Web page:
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Santa Monica Bonds Under Review for Downgrades

Moody's Investors Service announces it will review bonds and issuer ratings for possible downgrades in 30 California cities. Santa Monica's finance director says she's confident the city's ratings won't tick down.

Six high-grade bonds issued by the city of Santa Monica are under review for a rating downgrades by one of the nation's leading credit rating agencies.

Moody's Investors Service, which rates 95 California cities, plans to scrutinize various bonds in 32 cities as part of a review that began in mid-August. In all, 27 cities' lease-backed obligations paid from the cities' general funds will be reviewed for downgrade.

In Santa Moncia, Moody's is looking at more than $117 million in bonds issued in the past decade to fund construction of the main library, the public safety station and three parking structures in downtown. They are all currently graded AAA and Aa1, meaning they're high quality and subject to very little credit risk.

Economic weakening, stagnant revenues and increasing costs, and a decline in a city's general fund balance can all drive downgrades.

The city's Finance Director Gigi Decavalles-Hughes said she isn't too worried, citing a healthy tourism industry and growing property and sales tax revenues.  

"I feel confident that we have the elements that would keep our ratings the way they are," she said.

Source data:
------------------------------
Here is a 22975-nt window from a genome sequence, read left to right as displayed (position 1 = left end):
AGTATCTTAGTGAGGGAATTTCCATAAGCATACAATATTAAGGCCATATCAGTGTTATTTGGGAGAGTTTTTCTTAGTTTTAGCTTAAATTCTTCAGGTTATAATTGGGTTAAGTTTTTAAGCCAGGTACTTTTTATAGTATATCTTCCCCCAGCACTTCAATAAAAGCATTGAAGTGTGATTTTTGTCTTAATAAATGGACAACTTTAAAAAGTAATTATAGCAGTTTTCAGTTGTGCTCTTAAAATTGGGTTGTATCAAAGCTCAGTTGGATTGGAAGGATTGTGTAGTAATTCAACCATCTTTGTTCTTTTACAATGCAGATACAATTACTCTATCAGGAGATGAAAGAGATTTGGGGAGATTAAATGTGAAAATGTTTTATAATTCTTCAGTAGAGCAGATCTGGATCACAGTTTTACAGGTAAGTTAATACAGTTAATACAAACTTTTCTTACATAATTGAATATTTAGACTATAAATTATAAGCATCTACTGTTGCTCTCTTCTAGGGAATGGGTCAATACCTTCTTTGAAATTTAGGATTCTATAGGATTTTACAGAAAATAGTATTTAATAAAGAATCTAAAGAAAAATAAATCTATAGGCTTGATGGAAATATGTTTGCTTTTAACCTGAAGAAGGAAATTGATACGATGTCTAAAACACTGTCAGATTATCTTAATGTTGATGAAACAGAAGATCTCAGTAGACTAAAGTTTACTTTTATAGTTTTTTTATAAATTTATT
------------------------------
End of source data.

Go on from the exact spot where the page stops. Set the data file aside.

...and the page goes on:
Gigi Decavalles-Hughes speculated Santa Monica was targeted because its lease revenue bonds are rated higher than most other cities' when compared to its general obligation bond, currently rated AAA.

"There are standards within the industry, not necessarily written in stone, if your general obligation bonds—the ones voters to approve—received AAA [rating], then lease-backed revenues would normally be two notches below," she said.

According to Moody's, high-profile bankruptcy filings in cities like San Bernardino show that cities' willingness to continue to cut costs may be eroding. Because bond payments also come out of a city's general fund, the payments must compete with other priorities, the company said.

In Santa Monica, city leaders are trying to shift more pension and health care costs to public employees whose benefits are paid out of the general fund.

"We are taking many actions to lower our costs and it’s helping," said Decavalles-Hughes.

— Patch editor Nicole Mooradian contributed to this report.

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